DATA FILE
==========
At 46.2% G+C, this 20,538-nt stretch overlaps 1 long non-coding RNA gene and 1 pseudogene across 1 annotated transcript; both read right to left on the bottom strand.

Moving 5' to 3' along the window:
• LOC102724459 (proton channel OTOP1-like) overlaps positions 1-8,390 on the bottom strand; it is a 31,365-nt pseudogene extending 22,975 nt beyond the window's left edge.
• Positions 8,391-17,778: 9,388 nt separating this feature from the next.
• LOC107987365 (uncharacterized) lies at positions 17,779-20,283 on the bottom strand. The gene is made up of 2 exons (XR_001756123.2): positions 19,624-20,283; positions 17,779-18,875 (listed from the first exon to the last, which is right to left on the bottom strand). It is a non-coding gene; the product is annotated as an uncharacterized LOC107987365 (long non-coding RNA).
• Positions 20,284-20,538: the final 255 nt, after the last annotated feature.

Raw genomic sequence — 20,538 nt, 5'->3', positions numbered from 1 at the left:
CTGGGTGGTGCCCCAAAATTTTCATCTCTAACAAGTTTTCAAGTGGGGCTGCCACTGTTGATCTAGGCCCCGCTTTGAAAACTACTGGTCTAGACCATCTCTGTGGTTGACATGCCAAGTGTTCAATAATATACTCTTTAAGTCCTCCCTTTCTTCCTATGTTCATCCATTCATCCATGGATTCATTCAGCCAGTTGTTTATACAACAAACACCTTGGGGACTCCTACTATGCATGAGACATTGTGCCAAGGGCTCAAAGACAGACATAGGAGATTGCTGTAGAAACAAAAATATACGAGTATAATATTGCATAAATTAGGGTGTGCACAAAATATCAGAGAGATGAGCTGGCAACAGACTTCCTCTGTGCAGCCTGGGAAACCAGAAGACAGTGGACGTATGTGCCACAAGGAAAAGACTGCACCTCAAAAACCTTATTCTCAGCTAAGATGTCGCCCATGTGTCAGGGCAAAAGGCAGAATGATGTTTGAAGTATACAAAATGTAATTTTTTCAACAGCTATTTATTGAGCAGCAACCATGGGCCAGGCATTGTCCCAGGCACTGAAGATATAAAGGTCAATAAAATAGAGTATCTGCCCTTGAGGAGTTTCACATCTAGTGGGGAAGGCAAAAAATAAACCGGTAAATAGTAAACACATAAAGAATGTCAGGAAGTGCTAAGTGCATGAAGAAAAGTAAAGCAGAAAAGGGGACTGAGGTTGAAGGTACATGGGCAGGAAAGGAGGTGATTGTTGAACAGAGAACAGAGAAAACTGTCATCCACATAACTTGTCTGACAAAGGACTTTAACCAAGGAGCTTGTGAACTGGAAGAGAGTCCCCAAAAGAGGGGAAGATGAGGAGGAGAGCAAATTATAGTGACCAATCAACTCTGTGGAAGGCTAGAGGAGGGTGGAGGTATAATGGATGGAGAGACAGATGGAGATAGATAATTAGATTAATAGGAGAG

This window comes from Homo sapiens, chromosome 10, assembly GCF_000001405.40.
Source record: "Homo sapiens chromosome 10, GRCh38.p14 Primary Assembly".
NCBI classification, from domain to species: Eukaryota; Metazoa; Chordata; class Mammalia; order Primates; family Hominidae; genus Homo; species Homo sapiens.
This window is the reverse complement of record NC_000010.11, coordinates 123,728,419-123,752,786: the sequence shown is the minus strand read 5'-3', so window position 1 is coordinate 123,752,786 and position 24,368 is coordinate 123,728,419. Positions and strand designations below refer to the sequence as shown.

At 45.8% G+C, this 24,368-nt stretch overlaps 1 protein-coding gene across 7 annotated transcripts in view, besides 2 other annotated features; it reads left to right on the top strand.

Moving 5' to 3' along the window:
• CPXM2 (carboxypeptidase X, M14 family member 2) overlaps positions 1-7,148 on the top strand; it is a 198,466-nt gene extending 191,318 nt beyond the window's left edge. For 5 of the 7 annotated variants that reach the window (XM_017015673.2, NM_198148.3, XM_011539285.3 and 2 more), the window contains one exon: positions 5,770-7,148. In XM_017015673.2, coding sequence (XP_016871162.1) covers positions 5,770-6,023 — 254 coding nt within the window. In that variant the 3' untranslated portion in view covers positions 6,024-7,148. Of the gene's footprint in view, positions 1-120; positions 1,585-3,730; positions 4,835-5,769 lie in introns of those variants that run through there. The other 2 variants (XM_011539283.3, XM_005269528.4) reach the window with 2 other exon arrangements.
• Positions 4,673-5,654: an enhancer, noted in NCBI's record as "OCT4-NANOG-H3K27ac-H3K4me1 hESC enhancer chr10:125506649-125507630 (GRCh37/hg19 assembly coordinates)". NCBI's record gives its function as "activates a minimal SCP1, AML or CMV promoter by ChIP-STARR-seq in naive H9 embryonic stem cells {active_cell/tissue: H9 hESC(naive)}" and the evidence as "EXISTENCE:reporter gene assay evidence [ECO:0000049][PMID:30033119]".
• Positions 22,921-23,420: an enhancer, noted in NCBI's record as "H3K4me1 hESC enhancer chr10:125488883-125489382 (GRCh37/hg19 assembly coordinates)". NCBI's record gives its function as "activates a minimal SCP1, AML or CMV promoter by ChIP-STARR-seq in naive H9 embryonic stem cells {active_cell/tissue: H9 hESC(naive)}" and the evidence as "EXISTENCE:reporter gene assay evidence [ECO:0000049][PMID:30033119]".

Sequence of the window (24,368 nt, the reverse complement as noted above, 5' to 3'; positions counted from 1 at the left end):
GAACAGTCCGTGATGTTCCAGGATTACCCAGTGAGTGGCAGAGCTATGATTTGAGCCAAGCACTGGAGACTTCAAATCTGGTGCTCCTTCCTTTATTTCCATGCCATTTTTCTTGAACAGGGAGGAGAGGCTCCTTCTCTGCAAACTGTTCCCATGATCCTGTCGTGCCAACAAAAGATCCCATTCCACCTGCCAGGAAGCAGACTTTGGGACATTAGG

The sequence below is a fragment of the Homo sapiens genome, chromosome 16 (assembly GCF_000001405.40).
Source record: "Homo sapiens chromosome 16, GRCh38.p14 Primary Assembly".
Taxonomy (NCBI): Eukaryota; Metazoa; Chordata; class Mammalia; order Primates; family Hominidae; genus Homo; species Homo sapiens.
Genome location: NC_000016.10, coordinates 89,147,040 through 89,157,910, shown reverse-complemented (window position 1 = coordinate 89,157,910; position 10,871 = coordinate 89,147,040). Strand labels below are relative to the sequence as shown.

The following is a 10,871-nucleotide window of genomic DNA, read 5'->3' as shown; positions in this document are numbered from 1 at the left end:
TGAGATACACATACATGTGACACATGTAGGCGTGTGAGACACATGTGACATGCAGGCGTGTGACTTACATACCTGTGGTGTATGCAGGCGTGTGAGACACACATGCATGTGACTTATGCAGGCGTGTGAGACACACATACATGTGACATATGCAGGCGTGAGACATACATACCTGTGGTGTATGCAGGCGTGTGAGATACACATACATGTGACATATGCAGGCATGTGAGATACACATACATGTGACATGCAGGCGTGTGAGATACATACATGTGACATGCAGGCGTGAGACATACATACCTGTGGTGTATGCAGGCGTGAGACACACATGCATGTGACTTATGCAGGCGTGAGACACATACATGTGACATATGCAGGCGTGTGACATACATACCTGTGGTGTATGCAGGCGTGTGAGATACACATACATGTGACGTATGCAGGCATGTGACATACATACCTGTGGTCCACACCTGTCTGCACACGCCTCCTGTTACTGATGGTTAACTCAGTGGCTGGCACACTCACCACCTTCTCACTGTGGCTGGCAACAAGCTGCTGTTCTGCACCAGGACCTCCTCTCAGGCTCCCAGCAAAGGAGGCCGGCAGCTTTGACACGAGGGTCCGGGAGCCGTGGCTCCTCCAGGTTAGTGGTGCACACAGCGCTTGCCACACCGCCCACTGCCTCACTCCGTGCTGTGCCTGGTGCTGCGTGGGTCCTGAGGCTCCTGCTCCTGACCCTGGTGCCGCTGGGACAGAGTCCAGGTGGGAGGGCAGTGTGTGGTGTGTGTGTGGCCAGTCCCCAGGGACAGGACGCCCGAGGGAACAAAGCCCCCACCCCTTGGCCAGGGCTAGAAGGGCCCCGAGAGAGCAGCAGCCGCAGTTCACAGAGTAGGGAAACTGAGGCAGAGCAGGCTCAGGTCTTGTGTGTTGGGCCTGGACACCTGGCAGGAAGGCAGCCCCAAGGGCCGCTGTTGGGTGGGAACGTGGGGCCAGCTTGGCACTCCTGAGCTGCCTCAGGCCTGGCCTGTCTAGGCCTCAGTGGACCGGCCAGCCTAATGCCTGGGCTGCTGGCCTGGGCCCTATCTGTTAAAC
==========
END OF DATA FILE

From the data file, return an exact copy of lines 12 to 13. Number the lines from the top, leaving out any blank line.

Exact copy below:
This window is the reverse complement of record NC_000010.11, coordinates 123,728,419-123,752,786: the sequence shown is the minus strand read 5'-3', so window position 1 is coordinate 123,752,786 and position 24,368 is coordinate 123,728,419. Positions and strand designations below refer to the sequence as shown.

At 45.8% G+C, this 24,368-nt stretch overlaps 1 protein-coding gene across 7 annotated transcripts in view, besides 2 other annotated features; it reads left to right on the top strand.